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NAPCIS Newsletter Fall 2004

Faculty Formation: Types of Classroom Observations and Teacher Evaluation
Part Two - Teacher Evaluation

Last issue we considered some practical techniques in the conducting of classroom observations of faculty. This time we will look at the evaluation of teachers’ work more closely.

As mentioned last time, the classroom observation is an opportunity for the administrator to collect important data concerning what goes on in the classroom. This data ought to be recorded raw and unedited, as it occurs chronologically, without conclusions or summary statements entered. This approach to information recording is important because it will give the administrator the most objective basis for drawing up an evaluation after the period is over. Administrators who approach classroom observations this way spend as much time writing as they do listening and looking.

An evaluation founded on particulars is likely to be the most honest and true assessment of teacher effectiveness. It also is a good tool for steering teachers toward the right path when actual missteps are identified in their teaching and classroom management. Additionally, it fosters better self-confidence in teachers concerning their strengths and helps them form lasting pedagogical habits when they learn precisely what is commendable about their work in the classroom.

When conducting a general assessment of the teacher and classroom, the evaluation portion of the review ought to consider the following interrelated and overlapping areas:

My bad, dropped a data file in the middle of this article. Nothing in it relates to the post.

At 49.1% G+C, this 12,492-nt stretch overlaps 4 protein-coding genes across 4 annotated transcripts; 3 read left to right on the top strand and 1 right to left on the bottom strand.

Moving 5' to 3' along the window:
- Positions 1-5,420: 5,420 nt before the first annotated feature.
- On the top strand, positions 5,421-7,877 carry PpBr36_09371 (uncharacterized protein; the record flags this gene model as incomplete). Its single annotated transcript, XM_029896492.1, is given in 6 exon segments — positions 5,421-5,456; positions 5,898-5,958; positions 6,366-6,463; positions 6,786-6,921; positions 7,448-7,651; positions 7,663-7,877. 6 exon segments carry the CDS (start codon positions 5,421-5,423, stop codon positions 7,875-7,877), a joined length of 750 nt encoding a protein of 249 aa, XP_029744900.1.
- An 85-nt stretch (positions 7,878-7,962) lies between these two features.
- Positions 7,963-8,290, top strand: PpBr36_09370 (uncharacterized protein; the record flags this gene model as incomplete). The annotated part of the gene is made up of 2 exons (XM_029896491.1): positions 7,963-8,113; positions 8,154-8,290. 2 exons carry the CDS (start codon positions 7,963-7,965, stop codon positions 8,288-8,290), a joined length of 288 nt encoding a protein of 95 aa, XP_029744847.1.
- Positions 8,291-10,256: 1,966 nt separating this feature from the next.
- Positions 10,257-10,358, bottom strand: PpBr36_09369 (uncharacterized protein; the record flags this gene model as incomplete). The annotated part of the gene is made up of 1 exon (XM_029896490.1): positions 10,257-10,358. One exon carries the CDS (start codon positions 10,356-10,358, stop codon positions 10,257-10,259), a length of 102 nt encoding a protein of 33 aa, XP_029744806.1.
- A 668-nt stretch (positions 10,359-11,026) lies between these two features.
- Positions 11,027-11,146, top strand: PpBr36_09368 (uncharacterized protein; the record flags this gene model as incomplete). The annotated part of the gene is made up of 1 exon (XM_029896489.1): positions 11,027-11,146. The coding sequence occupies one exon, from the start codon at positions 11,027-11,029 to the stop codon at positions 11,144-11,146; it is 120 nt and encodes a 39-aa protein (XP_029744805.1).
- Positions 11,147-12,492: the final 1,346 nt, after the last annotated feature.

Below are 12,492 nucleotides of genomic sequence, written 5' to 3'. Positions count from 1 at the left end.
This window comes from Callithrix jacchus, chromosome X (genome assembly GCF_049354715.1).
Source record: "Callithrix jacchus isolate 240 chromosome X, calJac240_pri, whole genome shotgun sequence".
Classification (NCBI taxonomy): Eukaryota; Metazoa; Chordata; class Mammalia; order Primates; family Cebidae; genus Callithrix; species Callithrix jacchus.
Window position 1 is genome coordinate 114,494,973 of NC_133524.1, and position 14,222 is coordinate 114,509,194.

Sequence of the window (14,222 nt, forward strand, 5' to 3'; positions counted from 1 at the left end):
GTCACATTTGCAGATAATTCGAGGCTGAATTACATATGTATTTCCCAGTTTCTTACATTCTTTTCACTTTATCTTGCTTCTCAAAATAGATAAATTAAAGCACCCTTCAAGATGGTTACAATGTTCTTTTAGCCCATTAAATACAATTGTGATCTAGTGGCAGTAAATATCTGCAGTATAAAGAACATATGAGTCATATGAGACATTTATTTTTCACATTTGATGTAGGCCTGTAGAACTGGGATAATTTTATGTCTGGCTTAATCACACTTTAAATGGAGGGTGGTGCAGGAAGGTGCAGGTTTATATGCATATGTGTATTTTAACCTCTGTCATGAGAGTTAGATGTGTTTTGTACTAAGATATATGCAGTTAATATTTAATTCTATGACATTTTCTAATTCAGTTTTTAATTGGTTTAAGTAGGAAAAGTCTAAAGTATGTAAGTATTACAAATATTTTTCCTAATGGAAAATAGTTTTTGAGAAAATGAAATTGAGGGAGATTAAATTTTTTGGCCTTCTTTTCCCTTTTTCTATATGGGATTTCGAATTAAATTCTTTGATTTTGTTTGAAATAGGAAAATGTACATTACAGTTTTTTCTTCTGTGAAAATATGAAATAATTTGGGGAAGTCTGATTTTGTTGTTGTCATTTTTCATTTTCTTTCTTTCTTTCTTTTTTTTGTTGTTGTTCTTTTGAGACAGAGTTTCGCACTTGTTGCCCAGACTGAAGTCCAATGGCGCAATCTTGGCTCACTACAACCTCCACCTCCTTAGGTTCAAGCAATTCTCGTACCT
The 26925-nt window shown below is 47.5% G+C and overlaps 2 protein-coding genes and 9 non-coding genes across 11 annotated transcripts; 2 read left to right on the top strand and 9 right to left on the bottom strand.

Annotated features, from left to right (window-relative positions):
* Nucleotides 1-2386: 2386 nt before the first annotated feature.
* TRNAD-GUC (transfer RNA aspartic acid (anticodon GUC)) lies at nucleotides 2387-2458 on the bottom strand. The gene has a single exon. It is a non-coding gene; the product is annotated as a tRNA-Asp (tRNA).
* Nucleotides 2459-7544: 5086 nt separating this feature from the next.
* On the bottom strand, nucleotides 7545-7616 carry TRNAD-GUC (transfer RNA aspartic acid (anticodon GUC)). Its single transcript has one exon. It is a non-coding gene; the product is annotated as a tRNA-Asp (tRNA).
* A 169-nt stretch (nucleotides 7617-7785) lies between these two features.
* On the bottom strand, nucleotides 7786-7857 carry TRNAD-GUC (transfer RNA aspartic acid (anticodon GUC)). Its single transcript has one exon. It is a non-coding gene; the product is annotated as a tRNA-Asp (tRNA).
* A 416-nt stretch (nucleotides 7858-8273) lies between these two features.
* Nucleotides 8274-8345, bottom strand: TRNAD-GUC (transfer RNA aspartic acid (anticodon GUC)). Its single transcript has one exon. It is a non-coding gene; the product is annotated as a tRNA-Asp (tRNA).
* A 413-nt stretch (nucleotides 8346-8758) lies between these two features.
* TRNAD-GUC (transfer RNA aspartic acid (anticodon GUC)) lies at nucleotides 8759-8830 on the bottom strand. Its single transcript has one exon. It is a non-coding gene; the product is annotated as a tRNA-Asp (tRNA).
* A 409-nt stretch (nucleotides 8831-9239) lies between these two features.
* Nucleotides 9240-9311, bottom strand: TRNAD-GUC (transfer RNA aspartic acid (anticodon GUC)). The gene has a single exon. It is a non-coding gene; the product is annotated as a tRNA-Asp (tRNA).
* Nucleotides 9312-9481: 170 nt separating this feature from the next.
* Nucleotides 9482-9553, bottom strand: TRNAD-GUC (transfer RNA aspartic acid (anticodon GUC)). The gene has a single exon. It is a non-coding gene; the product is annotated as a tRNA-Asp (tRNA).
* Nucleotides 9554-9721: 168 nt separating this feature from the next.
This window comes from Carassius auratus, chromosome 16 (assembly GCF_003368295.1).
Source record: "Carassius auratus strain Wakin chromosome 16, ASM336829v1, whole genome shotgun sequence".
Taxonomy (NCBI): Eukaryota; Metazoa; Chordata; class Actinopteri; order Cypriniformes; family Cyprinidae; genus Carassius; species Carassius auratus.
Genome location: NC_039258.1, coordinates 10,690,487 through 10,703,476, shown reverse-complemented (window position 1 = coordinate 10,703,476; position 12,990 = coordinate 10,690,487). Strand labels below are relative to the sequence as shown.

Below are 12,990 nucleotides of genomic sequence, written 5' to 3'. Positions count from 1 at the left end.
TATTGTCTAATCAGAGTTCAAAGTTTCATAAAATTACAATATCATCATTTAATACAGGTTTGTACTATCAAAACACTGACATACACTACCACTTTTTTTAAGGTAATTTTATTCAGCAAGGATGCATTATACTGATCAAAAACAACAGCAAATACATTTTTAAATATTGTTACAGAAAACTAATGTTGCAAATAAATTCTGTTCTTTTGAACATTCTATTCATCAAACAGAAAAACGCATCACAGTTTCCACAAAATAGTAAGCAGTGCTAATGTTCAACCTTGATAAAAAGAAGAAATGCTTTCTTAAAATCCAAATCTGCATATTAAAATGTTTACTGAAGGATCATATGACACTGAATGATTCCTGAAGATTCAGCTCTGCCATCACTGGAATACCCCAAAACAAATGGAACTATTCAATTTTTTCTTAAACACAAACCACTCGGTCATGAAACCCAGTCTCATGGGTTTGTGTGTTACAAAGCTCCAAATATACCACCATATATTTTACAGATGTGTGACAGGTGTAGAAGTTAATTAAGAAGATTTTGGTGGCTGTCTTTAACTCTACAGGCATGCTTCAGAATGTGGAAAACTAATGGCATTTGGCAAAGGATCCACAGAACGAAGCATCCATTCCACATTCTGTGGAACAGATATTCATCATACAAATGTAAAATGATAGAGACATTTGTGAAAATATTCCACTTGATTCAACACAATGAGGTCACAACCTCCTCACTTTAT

Static classroom environment (tidiness, organization, safety, and relatedness to
the academic objectives)

Student Activity (as individuals; as a group or groups; routines, procedures and
behavior; participation in lesson presentation; participation in assigned work)

Teacher’s command of the classroom participants (teacher’s directing and
transitioning student’s attention and activities; overseeing routines and
procedures; regulating student participation and questioning; effective handling of
multiple grades and/or levels with their unique lessons and work; checking for
comprehension and assimilation; handling of any disruptions, misbehaviors or
violations of rules; teacher’s demeanor and appearance)

Teacher’s presentation of the lesson (following the school’s defined pedagogical
methodology, or a typical plan including Introductory Preview/ Review,
Exposition, Repetition, Application, Representation, Student Self-learning and
Concluding Review; clarity, facility, orderliness in the ideas and their pace of
presentation; checks for comprehension and efforts to represent when needed.)

Teacher’s guidance of students during the assignment portion (individually
checking for comprehension, application and mastery; adequacy of time budgeted for
student work; degree of responsibility vested in the students for their own work)

Above all, the information collected during the observation should be evaluated in the light of the school’s curricular, pedagogical, discipline and professional policies. Comparisons with the NAPCIS Standards of Excellence for Teachers, as well as the cardinal and theological virtues may also aid in the assessment of the classroom experience. An appeal to common sense is always refreshing in the field of academics, too. In short, the key to a truly beneficial and effective evaluation is the interpretation of the observed data with defined criteria, standards and rules.